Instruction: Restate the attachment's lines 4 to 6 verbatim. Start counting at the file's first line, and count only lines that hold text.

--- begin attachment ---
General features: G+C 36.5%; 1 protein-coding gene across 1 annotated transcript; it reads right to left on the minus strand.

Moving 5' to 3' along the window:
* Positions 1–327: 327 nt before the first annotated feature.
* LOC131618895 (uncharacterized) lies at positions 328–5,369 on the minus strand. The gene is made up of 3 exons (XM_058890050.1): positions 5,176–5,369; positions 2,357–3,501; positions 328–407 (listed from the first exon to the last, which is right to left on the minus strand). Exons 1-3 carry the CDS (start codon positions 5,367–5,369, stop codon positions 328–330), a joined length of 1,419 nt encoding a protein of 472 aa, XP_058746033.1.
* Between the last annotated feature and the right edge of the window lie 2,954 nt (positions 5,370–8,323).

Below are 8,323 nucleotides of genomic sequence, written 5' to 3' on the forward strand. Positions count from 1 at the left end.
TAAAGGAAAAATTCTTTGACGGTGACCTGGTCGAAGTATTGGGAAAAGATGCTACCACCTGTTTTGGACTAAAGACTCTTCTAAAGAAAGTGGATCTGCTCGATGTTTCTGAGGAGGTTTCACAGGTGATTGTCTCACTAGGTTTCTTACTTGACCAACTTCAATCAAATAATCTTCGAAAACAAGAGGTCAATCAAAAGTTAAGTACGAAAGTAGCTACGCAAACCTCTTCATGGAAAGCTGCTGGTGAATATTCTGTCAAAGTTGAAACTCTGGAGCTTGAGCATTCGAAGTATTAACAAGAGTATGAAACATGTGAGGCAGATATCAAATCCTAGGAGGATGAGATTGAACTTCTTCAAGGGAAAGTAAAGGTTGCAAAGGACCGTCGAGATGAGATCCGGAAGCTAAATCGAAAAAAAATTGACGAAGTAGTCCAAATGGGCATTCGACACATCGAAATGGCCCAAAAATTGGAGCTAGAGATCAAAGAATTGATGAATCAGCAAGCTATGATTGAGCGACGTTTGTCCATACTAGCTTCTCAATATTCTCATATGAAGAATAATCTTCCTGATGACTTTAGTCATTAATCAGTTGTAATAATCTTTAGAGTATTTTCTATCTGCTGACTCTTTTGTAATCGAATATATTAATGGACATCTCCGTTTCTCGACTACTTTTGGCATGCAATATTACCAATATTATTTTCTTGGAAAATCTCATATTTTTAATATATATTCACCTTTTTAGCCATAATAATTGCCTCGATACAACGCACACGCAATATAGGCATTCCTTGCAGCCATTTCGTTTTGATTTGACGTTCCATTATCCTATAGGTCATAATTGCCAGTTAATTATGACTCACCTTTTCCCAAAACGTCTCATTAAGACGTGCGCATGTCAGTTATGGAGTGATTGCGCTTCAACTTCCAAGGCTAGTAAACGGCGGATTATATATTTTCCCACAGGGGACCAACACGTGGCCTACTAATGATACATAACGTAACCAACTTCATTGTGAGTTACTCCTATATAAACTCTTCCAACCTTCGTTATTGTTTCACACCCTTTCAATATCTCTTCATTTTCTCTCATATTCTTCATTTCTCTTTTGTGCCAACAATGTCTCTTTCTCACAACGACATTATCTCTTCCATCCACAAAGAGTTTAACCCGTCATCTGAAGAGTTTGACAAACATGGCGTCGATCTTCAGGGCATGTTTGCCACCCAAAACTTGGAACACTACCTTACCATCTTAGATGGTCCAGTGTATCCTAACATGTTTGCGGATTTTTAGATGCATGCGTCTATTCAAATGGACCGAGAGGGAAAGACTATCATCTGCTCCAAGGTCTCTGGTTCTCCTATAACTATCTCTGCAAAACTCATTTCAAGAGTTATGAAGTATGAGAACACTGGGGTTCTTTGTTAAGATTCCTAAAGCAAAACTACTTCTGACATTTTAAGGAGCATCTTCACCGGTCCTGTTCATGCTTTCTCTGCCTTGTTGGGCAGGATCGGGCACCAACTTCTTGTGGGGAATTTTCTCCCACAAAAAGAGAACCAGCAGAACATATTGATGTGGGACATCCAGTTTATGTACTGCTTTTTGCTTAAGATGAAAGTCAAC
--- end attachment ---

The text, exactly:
* LOC131618895 (uncharacterized) lies at positions 328–5,369 on the minus strand. The gene is made up of 3 exons (XM_058890050.1): positions 5,176–5,369; positions 2,357–3,501; positions 328–407 (listed from the first exon to the last, which is right to left on the minus strand). Exons 1-3 carry the CDS (start codon positions 5,367–5,369, stop codon positions 328–330), a joined length of 1,419 nt encoding a protein of 472 aa, XP_058746033.1.
* Between the last annotated feature and the right edge of the window lie 2,954 nt (positions 5,370–8,323).

Below are 8,323 nucleotides of genomic sequence, written 5' to 3' on the forward strand. Positions count from 1 at the left end.